F. AXIAL SKELETON – VERTEBRAE, RIBS, AND STERNUM
1. Discuss the overall function of vertebrae.
Vertebrae functions in locomotion, protects the spinal cord, and suspends the trunk.
2. Describe the structure of a typical vertebrae, including the following: centrum, neural arch, neural spine, hemal arch, hemal spine, chevron bone, neural (vertebral) canal, diapophyses, zygapophyses, prezygapophyses, and postzygapophyses.
Centrum – principal part of a vertebra; below spinal cord; may consist of one or two elements.
If two, the more anterior called an intercentrum, the more posterior (sometimes paired) called a pleurocentrum. If one, it may be the intercentrum (some extinct amphibians) or the pleurocentrum (amniotes)
Neural arches – arches over the spinal cord
Neural spine – projection from neural arch
Hemal arch – extends ventrally from centrum to surround blood vessels
Hemal spine – ventral projection from hemal arch
Chevron bone – hemal arch in amniotes
Diapophysis – transverse process that supports the tuberculum of a rib
Zygapophysis–process on the neural arch or spine; vertebral articulation
Pre–face upward or inward
Post–face downward or outward
3. List the four main types of intercentra articulations.
Neural arch, neural canal, transverse process, zygapophyses
4. Address the development of vertebrae. What is the fate of the notochord?
The somites develop a central cavity polulated by core cells, before rupturing on their medial sides, forming: the sclerotome medially, that surrounds the developing notocord and neural tube and the dermomyotome that is displaced laterally, and will itself split into a dermotome and a myotome. The sclerotome surrounding the notochord ventrally will develop into vertebral bodies, while the dorsal portion surrounding the developing neural tube will form vertebral arches, under the influence of inducing substances. Each sclerotome then splits into cranial and caudal segments, with spinal segmental nerves emerging between this split, and the vertebrae are formed from the fusion of the caudal half of each sclerotome with the cranial half of the next, with the cranial half of the first sclerotome fusing with the occipital bone. The intervertebral discs then form from the sclerotomes, with their nucleus pulposus core derived from notochord cells. In reptiles, birds, and mammals, the notochord almost disappears during development (e.g., remains as a pulpy nucleus in the vertebrae of mammals).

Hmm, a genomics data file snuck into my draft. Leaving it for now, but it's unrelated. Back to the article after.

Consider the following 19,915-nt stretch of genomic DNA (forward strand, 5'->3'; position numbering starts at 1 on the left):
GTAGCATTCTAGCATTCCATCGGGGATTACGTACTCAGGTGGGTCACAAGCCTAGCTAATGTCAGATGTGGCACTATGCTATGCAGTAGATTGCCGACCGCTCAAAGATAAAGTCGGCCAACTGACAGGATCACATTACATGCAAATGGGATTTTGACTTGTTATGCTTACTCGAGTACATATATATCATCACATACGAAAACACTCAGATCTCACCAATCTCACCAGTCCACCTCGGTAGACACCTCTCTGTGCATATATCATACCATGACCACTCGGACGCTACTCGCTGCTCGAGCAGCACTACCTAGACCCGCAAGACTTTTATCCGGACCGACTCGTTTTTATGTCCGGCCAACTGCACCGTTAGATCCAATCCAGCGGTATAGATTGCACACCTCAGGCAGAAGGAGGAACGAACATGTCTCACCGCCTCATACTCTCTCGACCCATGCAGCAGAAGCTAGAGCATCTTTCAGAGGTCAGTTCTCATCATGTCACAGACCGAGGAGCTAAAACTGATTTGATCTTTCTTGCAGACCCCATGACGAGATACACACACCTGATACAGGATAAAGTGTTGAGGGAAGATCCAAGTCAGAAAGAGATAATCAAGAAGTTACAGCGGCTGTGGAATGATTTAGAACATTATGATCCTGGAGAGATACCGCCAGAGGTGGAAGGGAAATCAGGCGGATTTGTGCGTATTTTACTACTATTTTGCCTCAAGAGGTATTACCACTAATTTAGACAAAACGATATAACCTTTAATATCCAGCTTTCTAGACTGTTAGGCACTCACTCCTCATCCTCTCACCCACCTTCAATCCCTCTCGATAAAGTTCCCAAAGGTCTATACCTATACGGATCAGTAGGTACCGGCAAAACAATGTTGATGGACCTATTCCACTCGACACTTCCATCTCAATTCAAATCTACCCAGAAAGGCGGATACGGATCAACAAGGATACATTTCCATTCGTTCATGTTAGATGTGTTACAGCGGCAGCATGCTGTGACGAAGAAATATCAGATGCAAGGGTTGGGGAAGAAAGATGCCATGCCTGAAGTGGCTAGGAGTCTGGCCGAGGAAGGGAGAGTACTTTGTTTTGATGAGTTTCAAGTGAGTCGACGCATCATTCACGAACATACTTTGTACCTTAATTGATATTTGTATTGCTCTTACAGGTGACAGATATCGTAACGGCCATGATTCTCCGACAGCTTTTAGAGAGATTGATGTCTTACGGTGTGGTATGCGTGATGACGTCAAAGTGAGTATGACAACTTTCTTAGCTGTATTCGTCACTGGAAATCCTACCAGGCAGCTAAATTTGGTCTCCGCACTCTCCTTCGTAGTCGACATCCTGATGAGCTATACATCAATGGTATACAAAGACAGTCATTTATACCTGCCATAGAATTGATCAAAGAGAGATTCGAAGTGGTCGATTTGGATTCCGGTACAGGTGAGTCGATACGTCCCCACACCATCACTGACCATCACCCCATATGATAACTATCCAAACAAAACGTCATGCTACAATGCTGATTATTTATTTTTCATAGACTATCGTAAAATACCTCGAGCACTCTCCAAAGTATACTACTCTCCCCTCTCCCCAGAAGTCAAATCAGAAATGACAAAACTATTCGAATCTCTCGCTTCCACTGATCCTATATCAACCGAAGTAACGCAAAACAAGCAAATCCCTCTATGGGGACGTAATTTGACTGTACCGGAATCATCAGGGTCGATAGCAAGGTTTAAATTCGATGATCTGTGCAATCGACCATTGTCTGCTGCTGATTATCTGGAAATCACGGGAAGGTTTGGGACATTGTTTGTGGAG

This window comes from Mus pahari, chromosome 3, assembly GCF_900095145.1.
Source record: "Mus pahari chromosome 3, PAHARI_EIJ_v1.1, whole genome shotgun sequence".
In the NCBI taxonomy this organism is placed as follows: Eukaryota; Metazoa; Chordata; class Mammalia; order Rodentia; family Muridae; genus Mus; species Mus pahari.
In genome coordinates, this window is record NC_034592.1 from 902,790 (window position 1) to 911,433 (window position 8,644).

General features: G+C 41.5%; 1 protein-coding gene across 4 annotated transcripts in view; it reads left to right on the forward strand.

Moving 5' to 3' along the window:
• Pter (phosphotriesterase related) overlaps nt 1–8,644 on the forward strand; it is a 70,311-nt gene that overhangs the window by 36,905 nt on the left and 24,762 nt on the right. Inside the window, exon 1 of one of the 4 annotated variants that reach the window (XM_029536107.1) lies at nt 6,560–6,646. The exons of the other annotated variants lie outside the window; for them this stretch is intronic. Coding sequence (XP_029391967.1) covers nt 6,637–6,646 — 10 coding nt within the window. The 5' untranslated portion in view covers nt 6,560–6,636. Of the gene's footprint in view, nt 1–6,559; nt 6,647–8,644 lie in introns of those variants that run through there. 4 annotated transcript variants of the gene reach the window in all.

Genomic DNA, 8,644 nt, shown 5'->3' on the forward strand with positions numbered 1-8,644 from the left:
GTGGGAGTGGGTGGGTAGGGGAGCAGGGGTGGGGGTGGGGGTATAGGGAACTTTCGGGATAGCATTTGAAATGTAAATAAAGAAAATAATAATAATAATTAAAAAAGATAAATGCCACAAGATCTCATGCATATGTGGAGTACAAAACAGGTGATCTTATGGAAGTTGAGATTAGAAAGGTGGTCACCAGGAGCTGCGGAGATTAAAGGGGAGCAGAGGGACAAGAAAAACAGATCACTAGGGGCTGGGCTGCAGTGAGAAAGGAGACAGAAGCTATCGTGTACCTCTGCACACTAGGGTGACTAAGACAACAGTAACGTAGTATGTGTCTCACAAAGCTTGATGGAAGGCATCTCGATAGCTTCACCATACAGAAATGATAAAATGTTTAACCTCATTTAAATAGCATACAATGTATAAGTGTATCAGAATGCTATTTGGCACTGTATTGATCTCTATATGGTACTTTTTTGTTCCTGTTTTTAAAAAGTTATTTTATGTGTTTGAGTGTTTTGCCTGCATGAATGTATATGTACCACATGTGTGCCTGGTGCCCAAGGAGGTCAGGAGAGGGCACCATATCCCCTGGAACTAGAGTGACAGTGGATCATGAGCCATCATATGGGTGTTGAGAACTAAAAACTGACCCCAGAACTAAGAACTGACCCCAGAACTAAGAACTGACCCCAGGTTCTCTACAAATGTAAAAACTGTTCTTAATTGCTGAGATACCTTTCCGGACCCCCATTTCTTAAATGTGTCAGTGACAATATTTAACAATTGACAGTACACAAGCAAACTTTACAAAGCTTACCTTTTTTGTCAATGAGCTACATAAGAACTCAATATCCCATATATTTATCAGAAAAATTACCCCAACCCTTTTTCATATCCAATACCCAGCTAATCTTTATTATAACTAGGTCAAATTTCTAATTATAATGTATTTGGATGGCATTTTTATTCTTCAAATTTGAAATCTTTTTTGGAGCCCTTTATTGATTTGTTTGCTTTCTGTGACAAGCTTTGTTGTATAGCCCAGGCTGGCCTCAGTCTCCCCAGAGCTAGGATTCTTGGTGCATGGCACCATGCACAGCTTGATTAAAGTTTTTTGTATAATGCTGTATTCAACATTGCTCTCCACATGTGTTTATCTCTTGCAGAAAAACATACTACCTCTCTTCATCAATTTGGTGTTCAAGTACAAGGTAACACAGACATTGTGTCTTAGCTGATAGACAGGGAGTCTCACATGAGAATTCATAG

5. Define diplospondyly.
Diplospondyly – the condition in which vertebrae have two centra, the central portion of the vertebra, which in early vertebrates, was taken up by the notochord
6. Describe the vertebral column of advanced fish. Include regional differentiation and the craniovertebral joint.
In advanced fishes, the notochord is replaced by centra, and the vertebrae exhibit diplospondyly, having two or more complete vertebrae per muscle segment. In bony fishes, the centra ossify directly from mesenchyme surrounding the notochord. Regional differentiation of the vertebrae exists as dorsal vertebrae form the trunk and caudal vertebrae form the tail. The craniovertebral joint usually resembles an intervertebral joint.
7. Explain the changes in the vertebrae necessary for adaptation to terrestrial life.
The pectoral and pelvic girdles were modified and strengthened to allow the legs to support the weight of the body. The vertebral column was strengthened by the development of interlocking processes (called zygapophyses) between adjacent neural arches, and by the eventual replacement of the notochord by one or two pairs of bony rings and/or nodules (centrum elements) seen around the notochord in the crossopterygian fishes. In addition to problems of locomotion and support, the transition to land involved a large number of other challenges. Once on land, gills would prove useless. They would be incapable of providing effective absorption of oxygen from air (and release of carbon dioxide) and would release too much water from the bloodstream to the outside air, resulting in drying of animal (dessication). Internal lungs solved both of these problems by providing a specialized structure with a lot of small, branched air passageways which were effective in transfer of gases to and from the air and conservation of water. The first amphibians used the scaly exterior of the fish to prevent drying out of the body surface. Another interesting adaptation is that of hearing. The ear of terrestrial vertebrates evolved by two modifications: first, a fluid-filled channel in the inner ear improved efficiency of sound transmission to the hair cells. And, upper part of the hyoid arch, a bony jaw brace in early fishes, became the stapes, located in a new part of the ear, the middle ear. These structures improve the efficiency of transmission of sound from air to the hair cells of the inner ear.